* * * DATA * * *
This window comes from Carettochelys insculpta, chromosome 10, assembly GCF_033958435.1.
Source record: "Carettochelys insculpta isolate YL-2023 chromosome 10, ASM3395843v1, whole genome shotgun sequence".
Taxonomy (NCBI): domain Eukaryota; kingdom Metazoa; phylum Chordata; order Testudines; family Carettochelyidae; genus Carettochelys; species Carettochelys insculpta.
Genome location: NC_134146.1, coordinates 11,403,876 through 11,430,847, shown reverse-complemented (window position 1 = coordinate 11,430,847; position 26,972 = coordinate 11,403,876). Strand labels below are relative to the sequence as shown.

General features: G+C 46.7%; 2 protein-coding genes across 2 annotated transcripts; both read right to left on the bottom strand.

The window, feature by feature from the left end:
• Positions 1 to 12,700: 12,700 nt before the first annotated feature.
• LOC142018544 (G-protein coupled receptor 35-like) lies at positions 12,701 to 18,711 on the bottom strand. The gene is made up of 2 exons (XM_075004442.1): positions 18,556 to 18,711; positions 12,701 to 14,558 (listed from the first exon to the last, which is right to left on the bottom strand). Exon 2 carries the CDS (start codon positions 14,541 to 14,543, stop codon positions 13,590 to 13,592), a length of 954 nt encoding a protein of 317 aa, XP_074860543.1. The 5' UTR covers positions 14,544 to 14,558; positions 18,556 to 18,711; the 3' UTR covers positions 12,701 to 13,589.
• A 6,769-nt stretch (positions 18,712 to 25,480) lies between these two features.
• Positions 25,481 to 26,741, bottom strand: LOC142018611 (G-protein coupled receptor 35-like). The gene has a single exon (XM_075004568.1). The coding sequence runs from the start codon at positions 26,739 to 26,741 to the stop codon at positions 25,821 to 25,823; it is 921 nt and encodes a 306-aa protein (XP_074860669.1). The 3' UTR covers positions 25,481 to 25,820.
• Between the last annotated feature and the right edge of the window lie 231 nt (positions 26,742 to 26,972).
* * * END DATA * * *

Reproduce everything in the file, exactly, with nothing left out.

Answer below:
This window comes from Carettochelys insculpta, chromosome 10, assembly GCF_033958435.1.
Source record: "Carettochelys insculpta isolate YL-2023 chromosome 10, ASM3395843v1, whole genome shotgun sequence".
Taxonomy (NCBI): domain Eukaryota; kingdom Metazoa; phylum Chordata; order Testudines; family Carettochelyidae; genus Carettochelys; species Carettochelys insculpta.
Genome location: NC_134146.1, coordinates 11,403,876 through 11,430,847, shown reverse-complemented (window position 1 = coordinate 11,430,847; position 26,972 = coordinate 11,403,876). Strand labels below are relative to the sequence as shown.

General features: G+C 46.7%; 2 protein-coding genes across 2 annotated transcripts; both read right to left on the bottom strand.

The window, feature by feature from the left end:
• Positions 1 to 12,700: 12,700 nt before the first annotated feature.
• LOC142018544 (G-protein coupled receptor 35-like) lies at positions 12,701 to 18,711 on the bottom strand. The gene is made up of 2 exons (XM_075004442.1): positions 18,556 to 18,711; positions 12,701 to 14,558 (listed from the first exon to the last, which is right to left on the bottom strand). Exon 2 carries the CDS (start codon positions 14,541 to 14,543, stop codon positions 13,590 to 13,592), a length of 954 nt encoding a protein of 317 aa, XP_074860543.1. The 5' UTR covers positions 14,544 to 14,558; positions 18,556 to 18,711; the 3' UTR covers positions 12,701 to 13,589.
• A 6,769-nt stretch (positions 18,712 to 25,480) lies between these two features.
• Positions 25,481 to 26,741, bottom strand: LOC142018611 (G-protein coupled receptor 35-like). The gene has a single exon (XM_075004568.1). The coding sequence runs from the start codon at positions 26,739 to 26,741 to the stop codon at positions 25,821 to 25,823; it is 921 nt and encodes a 306-aa protein (XP_074860669.1). The 3' UTR covers positions 25,481 to 25,820.
• Between the last annotated feature and the right edge of the window lie 231 nt (positions 26,742 to 26,972).